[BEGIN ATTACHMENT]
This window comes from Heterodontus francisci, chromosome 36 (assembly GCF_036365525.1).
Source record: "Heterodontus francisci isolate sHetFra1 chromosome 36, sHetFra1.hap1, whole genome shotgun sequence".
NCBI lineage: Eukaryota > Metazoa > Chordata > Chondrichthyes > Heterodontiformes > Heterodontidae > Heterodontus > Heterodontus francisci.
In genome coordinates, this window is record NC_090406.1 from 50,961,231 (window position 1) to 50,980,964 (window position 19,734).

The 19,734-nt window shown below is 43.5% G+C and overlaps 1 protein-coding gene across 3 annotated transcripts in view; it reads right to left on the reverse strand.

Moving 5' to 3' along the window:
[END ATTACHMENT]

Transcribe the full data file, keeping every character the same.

This window comes from Heterodontus francisci, chromosome 36 (assembly GCF_036365525.1).
Source record: "Heterodontus francisci isolate sHetFra1 chromosome 36, sHetFra1.hap1, whole genome shotgun sequence".
NCBI lineage: Eukaryota > Metazoa > Chordata > Chondrichthyes > Heterodontiformes > Heterodontidae > Heterodontus > Heterodontus francisci.
In genome coordinates, this window is record NC_090406.1 from 50,961,231 (window position 1) to 50,980,964 (window position 19,734).

The 19,734-nt window shown below is 43.5% G+C and overlaps 1 protein-coding gene across 3 annotated transcripts in view; it reads right to left on the reverse strand.

Moving 5' to 3' along the window: